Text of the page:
Healthy Heart

Can My Lifestyle Influence the Risk for Congestive Heart Failure?

Can My Lifestyle Influence the Risk for Congestive Heart Failure?

Can My Lifestyle Influence the Risk for Congestive Heart Failure?

Heart Failure means that due to some reasons, the heart is unable to pump blood to the body in the normal range. In most of the cases, heart failure is caused by reasons like high blood pressure, impaired heart muscles, heart attack, heredity inheritance, stress, addiction to alcohol/recreational drugs, pulmonary hypertension, viral infection, cancer treatments and many more.

This condition is often associated with swelling of the abdominal or peripheral parts, fatigue and shortness of breath, even when you are at rest. Due to heart failure, the heart lacks the capacity to pump blood to the body efficiently. This leads to pooling of fluid in the lower limbs. This fluid if allowed to accumulate can reach the abdomen and beneath the lungs. The accumulation of fluid beneath the lungs is the major cause behind difficulty in breathing.

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Heart Failures are diagnosed based on family history and physical examinations. Various blood tests, electrocardiogram, X-ray, coronary angiogram and echocardiogram. After getting the investigation results, the doctor can discuss the class or stage of heart failure with the patient.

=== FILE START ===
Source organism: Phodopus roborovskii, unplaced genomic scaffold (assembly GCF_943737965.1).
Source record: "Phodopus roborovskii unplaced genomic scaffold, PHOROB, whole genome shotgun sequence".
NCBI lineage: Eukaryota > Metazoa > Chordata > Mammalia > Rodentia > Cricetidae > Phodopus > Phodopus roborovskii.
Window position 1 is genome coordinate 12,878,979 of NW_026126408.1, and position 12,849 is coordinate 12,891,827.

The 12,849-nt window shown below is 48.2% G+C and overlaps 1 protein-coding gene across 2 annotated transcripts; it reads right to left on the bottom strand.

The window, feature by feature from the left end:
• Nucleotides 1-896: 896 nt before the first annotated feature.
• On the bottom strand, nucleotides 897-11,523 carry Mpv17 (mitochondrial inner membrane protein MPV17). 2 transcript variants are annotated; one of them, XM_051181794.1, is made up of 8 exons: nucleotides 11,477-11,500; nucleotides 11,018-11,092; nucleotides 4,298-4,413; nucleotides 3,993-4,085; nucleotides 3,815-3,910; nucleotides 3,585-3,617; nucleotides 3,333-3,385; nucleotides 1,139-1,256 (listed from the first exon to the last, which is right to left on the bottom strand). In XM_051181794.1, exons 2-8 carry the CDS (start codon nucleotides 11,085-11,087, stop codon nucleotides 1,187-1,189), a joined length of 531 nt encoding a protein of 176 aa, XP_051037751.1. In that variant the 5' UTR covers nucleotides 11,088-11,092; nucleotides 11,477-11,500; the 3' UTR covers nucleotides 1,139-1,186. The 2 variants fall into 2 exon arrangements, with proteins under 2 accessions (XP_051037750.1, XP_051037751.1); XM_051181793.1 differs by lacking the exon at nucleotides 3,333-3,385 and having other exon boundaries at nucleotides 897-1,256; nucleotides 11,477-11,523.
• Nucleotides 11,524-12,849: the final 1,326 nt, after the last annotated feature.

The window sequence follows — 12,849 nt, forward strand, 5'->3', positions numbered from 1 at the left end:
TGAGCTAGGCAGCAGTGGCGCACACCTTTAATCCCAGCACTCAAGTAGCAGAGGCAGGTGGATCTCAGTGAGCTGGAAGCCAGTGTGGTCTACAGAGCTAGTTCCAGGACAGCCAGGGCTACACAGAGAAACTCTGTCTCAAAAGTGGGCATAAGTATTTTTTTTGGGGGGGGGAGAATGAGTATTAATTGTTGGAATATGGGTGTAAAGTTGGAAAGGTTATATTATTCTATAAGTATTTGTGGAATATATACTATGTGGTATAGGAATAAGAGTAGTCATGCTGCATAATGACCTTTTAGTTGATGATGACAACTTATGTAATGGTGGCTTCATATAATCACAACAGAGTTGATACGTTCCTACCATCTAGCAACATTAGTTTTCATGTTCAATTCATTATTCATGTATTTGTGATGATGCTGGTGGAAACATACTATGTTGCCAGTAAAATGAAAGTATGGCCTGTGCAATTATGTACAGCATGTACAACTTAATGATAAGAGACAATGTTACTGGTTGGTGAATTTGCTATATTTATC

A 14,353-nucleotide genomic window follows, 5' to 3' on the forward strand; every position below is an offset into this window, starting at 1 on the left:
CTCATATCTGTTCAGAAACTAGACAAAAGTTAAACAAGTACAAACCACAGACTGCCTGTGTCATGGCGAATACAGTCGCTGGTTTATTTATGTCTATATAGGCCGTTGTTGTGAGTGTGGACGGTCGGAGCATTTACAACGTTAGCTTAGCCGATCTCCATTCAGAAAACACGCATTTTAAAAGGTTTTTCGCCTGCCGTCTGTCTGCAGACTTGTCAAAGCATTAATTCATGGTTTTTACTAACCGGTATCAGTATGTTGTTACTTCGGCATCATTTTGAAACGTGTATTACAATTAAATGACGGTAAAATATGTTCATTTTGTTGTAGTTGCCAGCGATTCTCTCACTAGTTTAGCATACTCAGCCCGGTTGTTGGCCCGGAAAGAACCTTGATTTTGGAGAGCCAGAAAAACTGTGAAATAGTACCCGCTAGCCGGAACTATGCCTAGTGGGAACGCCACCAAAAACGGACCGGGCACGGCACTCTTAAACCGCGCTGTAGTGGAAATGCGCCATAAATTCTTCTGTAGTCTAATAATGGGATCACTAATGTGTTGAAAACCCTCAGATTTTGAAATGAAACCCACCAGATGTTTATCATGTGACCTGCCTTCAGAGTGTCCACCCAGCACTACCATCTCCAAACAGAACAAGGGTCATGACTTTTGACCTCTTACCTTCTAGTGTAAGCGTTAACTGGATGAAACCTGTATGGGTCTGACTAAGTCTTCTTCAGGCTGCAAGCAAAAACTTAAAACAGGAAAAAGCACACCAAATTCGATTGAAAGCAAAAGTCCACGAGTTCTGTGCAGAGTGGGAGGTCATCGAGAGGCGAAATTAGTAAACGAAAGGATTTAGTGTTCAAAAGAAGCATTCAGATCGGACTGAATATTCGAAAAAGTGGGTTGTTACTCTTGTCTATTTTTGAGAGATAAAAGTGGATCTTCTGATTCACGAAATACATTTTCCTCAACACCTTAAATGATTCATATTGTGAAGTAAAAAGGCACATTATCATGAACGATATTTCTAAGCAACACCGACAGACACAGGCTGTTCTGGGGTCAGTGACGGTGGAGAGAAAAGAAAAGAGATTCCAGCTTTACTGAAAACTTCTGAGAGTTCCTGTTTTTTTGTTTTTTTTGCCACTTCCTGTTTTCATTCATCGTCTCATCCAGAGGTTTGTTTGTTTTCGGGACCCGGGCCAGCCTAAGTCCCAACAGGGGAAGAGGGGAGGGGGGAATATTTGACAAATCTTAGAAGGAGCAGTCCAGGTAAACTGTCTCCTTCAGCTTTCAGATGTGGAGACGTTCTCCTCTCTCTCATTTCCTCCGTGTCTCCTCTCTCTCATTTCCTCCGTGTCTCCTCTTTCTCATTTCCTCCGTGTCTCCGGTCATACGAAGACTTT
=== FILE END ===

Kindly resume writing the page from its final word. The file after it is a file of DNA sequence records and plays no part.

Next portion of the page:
Prescribed medications and lifestyle changes can definitely affect the way you live with heart failure, after diagnosis. The symptoms of heart failure are generally subjective and the way they are managed depends on the individuals and medical advices from registered practitioners.

Are you at a risk for Congestive Heart Failure? Are you having a Congestive Heart Failure? Do you want to know if your lifestyle can cause/ worsen your Heart Failure? Yes. Lifestyle definitely plays a role in causing and worsening your heart disease. While there is no cure for heart failure yet, only lifestyle changes can manage and keep the condition stable.


Here are few tips/lifestyle changes that will help you prevent heart failure and